The 16-inch can also call the M1 Pro and M1 Max chips more effectively than the smaller 14-inch. What that means to you is better performance. If you’ve got a 16-inch equipped with an M1 Max chip, you can switch it into a special high-power mode to have additional performance. So those are the new MacBook Pros, and you might find that the design and the port options that the new MacBook Pro offers are a deciding factor in your decision whether or not you need the additional performance of the M1 Pro or M1 Max.
Choosing SSD capacity
There are other factors to consider when choosing a capacity for Solid-state Storage (SSD). For one thing, SSDs have a limited lifespan. You might think that they would last the lifetime of the computer; however, eventually, they will no longer work. And the hard thing to come to grips with is they can’t be replaced.
It stands to reason that the larger the SSD capacity, it will be able to handle more data before it breaks. Moreover, SSDs that have larger capabilities also have faster speeds. With that in the back of your mind, if you’re doing daily light work, 256 gigabytes may be fine, but we recommend that you choose 512 gigabytes if you have enough budget. You might also consider 1-2 terabytes if you are doing heavier work.
We have covered a lot of material in our three-part series on how to choose a Mac. In Part 1, we gave you a basic overview of the M1, M1 Pro, and the M1 Max. We also spoke about the essentials of what you need to know about the M1 and unified memory, the advantages of the M1s, and the disadvantages of the M1s,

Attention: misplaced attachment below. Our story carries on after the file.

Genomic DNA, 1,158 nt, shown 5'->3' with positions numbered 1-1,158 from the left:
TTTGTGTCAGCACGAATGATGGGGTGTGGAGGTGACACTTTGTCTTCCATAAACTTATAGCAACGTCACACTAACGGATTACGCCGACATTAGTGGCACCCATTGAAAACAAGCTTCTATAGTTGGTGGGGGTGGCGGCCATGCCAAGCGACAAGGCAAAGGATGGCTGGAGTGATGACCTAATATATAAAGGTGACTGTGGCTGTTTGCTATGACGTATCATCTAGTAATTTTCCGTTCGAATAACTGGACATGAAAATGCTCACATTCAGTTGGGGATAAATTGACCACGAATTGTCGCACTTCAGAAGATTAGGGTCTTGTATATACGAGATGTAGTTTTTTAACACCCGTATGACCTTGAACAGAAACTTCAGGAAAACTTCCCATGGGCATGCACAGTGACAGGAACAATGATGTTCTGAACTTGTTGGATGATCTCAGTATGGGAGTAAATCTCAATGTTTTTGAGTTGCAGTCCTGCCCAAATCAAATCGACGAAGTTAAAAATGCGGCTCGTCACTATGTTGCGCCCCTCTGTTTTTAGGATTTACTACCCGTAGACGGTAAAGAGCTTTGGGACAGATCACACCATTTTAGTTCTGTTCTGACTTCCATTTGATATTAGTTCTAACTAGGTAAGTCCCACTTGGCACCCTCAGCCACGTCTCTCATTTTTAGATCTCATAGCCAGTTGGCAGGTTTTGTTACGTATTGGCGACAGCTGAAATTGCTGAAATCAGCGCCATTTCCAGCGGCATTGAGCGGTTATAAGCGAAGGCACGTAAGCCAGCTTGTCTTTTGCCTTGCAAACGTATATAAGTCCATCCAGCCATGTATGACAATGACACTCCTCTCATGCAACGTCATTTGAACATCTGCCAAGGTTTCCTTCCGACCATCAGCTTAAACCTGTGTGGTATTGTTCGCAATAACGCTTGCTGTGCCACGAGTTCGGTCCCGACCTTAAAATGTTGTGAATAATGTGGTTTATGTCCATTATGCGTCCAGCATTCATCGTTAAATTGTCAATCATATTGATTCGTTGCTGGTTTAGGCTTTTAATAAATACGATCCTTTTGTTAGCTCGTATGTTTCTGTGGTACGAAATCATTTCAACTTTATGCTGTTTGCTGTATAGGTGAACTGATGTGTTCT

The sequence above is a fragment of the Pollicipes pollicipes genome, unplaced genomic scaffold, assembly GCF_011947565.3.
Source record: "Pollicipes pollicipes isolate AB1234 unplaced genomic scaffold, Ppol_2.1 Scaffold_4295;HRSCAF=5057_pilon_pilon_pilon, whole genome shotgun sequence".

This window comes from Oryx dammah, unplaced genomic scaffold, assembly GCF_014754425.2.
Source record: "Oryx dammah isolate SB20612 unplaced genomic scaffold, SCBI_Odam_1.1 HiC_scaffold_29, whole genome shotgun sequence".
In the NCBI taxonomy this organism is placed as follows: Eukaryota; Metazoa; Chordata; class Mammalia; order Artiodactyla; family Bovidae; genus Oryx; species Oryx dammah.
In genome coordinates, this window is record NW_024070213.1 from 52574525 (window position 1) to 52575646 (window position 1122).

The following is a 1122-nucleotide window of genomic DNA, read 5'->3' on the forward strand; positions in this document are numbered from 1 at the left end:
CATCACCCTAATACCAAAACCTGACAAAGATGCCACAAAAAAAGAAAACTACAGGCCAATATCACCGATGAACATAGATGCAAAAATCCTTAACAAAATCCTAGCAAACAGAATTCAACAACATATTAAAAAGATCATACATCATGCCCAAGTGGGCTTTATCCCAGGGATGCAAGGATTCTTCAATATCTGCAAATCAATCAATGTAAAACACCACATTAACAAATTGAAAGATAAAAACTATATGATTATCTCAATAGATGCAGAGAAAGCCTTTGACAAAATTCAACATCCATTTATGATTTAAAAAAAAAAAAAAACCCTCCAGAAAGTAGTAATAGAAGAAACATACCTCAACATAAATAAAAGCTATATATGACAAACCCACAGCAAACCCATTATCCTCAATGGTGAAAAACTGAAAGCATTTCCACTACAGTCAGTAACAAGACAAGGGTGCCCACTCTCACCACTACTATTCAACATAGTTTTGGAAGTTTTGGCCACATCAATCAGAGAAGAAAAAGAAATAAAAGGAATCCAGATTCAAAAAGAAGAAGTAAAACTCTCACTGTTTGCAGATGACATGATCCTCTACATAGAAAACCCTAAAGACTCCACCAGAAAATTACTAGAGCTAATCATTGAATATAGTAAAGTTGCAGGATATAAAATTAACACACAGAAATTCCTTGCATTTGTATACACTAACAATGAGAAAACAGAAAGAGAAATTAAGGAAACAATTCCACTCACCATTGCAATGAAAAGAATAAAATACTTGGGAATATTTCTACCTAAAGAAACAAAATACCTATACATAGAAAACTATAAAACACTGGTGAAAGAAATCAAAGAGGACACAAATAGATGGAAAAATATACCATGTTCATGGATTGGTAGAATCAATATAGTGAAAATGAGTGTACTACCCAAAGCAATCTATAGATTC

In How to Choose a Mac – Part 2 of our series, we included what uses SSD, a comparison of the M1 Pro, what is the M1 Pro’s overall benefit, and a discussion of Apple ProRes. In addition, we spoke about the M1 Max, battery life, and more on the M1 configuration comparison.
Part 3 of how to buy a Mac delves into form factors, comparing the MacBook Air and the MacBook Pro 13-inch with touch bar, and choosing SSD capacity.
Megabite is the best repair service for Macs in Fernandina Beach, FL. There is a lot of information to absorb before buying a Mac. If you have any questions about what we have covered, our phone number is 904-430-0350. You can also contact us here.Tags: form factors, MacBook Air, MacBook Pro, SSD
Categorised in: Technology Information
This post was written by Pam Lokker